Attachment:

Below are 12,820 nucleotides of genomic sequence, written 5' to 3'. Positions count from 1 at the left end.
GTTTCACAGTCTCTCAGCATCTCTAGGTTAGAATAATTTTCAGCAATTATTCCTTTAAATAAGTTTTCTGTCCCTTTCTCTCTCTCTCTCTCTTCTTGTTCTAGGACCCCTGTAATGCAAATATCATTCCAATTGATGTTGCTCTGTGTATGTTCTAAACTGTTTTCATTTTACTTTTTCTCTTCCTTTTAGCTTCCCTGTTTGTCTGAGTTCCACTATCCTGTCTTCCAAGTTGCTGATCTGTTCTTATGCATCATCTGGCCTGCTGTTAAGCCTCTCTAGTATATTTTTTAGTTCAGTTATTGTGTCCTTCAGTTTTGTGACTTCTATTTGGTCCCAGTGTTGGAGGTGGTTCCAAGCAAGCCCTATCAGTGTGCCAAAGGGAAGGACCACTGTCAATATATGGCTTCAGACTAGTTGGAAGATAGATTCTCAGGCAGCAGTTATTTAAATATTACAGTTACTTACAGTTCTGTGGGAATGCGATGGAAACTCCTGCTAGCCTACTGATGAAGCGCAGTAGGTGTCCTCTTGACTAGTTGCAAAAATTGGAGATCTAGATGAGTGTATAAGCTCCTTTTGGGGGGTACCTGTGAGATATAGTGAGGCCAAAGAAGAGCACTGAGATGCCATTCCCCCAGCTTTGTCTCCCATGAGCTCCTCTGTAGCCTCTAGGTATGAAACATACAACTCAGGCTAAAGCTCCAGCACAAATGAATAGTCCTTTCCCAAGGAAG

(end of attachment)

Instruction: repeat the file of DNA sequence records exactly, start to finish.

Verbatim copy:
Below are 12,820 nucleotides of genomic sequence, written 5' to 3'. Positions count from 1 at the left end.
GTTTCACAGTCTCTCAGCATCTCTAGGTTAGAATAATTTTCAGCAATTATTCCTTTAAATAAGTTTTCTGTCCCTTTCTCTCTCTCTCTCTCTTCTTGTTCTAGGACCCCTGTAATGCAAATATCATTCCAATTGATGTTGCTCTGTGTATGTTCTAAACTGTTTTCATTTTACTTTTTCTCTTCCTTTTAGCTTCCCTGTTTGTCTGAGTTCCACTATCCTGTCTTCCAAGTTGCTGATCTGTTCTTATGCATCATCTGGCCTGCTGTTAAGCCTCTCTAGTATATTTTTTAGTTCAGTTATTGTGTCCTTCAGTTTTGTGACTTCTATTTGGTCCCAGTGTTGGAGGTGGTTCCAAGCAAGCCCTATCAGTGTGCCAAAGGGAAGGACCACTGTCAATATATGGCTTCAGACTAGTTGGAAGATAGATTCTCAGGCAGCAGTTATTTAAATATTACAGTTACTTACAGTTCTGTGGGAATGCGATGGAAACTCCTGCTAGCCTACTGATGAAGCGCAGTAGGTGTCCTCTTGACTAGTTGCAAAAATTGGAGATCTAGATGAGTGTATAAGCTCCTTTTGGGGGGTACCTGTGAGATATAGTGAGGCCAAAGAAGAGCACTGAGATGCCATTCCCCCAGCTTTGTCTCCCATGAGCTCCTCTGTAGCCTCTAGGTATGAAACATACAACTCAGGCTAAAGCTCCAGCACAAATGAATAGTCCTTTCCCAAGGAAG